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Burgundy Vineyard Prices Continue to Rise

Burgundy Vineyard Prices Continue to Rise
© BIVB/Monnier H.
For vineyard land prices in Burgundy the only way is up.

The price of Burgundy’s best wines won’t be falling anytime soon, as vineyard prices continue to track relentlessly upwards.

The average cost of buying Burgundy grand cru vineyard land, France’s most-expensive wine real estate, rose 5.3 percent in 2013, according to a report released this week by France’s Agriculture Ministry. Prices rose for the 17th straight year, averaging 4 million euros ($5.4 million) for a parcel of land that wouldn't even accommodate two football fields.

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“In Côte-d’Or, the prices continue to climb, no matter the appellation,” the report said. “Vineyard transactions are sharply down, which doesn’t stop prices from rising again.”

At grand cru level, land sold for between $2.7m and $12.9m a hectare (2.47 acres) in 2013, the ministry wrote. The average per-hectare price rose from $5.2m in 2012. It has been rising steadily since 1996, when a hectare was selling for a relatively paltry $1.66m.

In comparison, average vineyard prices in Bordeaux’s Pauillac region were $2.7m in 2012. In Champagne’s prestigious Côte des Blancs appellation, vineyard prices averaged $2.12m, a bargain by Burgundy’s standards.

At the next level down, Burgundy’s first-growth vineyards are also booming. The cost of a hectare of Chardonnay in Côte d’Or hit $1.7m last year, up from $1.66m. For premier cru vineyards planted to Pinot Noir, prices per hectare rose from an average of $680,000 to $718,000 in the past year.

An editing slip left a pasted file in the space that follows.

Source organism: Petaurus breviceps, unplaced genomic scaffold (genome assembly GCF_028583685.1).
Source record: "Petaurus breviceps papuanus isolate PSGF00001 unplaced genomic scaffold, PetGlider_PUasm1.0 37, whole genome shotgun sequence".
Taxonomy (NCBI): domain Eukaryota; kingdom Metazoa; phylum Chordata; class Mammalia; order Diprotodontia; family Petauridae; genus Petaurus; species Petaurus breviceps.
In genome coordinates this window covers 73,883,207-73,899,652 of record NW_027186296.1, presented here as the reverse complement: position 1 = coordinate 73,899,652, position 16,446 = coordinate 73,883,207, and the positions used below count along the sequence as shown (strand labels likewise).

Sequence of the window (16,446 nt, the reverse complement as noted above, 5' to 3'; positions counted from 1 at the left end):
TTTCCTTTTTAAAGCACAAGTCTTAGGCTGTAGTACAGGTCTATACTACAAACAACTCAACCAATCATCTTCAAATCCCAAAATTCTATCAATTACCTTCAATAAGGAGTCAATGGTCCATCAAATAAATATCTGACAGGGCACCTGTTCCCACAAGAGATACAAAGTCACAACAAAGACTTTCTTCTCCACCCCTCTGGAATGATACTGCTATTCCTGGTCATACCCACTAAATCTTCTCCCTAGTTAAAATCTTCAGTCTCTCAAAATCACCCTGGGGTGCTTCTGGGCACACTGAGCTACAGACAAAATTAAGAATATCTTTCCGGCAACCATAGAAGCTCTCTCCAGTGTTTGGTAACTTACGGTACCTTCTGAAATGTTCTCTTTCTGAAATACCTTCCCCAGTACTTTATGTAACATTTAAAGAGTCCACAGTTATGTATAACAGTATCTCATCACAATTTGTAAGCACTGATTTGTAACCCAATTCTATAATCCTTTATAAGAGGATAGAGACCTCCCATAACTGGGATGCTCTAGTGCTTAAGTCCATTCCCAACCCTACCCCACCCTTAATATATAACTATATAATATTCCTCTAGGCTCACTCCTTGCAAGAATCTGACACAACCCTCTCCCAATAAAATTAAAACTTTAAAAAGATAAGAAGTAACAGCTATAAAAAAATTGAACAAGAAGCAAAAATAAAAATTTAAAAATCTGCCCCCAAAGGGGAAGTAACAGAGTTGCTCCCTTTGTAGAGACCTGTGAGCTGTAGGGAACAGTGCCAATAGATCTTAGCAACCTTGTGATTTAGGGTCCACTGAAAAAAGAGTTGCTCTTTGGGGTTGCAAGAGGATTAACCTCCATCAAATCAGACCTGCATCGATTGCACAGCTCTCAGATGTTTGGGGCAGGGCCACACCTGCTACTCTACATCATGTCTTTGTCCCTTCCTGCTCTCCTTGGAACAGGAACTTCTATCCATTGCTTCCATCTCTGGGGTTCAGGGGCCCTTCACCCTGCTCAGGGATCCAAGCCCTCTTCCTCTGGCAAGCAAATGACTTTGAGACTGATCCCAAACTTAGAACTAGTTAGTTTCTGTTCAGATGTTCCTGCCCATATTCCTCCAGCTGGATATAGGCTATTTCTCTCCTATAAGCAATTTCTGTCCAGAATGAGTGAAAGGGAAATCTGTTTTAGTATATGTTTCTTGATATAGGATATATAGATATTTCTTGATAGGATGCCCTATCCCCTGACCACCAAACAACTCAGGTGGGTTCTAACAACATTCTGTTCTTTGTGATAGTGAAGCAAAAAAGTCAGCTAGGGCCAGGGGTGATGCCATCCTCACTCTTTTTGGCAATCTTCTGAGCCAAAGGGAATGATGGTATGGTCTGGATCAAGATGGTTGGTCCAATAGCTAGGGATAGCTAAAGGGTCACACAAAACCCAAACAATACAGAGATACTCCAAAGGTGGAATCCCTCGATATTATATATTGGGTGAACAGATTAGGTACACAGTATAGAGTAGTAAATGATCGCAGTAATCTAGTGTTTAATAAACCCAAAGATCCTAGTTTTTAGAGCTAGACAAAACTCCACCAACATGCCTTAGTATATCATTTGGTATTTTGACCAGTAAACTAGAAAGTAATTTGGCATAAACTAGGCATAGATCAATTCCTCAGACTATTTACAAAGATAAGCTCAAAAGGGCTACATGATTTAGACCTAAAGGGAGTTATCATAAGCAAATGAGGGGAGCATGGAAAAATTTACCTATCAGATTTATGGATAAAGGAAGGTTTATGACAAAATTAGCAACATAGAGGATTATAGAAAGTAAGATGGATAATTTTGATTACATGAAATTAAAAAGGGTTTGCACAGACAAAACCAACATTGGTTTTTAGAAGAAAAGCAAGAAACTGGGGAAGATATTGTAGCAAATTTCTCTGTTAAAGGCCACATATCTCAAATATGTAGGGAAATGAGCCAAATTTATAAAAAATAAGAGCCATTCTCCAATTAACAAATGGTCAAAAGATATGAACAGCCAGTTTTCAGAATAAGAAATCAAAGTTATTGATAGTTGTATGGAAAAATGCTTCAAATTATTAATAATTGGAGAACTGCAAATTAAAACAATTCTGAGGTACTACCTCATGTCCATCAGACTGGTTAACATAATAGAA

Burgundy has 559 hectares of grand cru vineyards and 3326 hectares of first growths, jointly making up about 14 percent of the grape growing area, according to the region’s wine board, BIVB. Reds account for 56.8 percent of the grand cru area and 44.2 percent of first growths.

“In Burgundy, transactions of vineyards represent around 2 percent of the area of the agricultural real estate market and 33 percent of the value,” the report said.

Burgundy's top wines are among the most expensive in the world. The region accounts for 38 of the 50 most expensive wines in the world, according to our database.

And don't expect them to get any cheaper.

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  • Comments

    Anonymous wrote:
    20-Jun-2014 at 03:13:24 (GMT)

    I'm by no means an expert on Burgundy but I do believe the classification below the level of Grand Cru is referred to as Premier Cru. Does first growth somehow translate to Premier Cru in the French language or does the writer need to remember what region they're writing about? That aside, these are mind numbing numbers which will only lead to higher per bottle prices for consumers, unfortunately.








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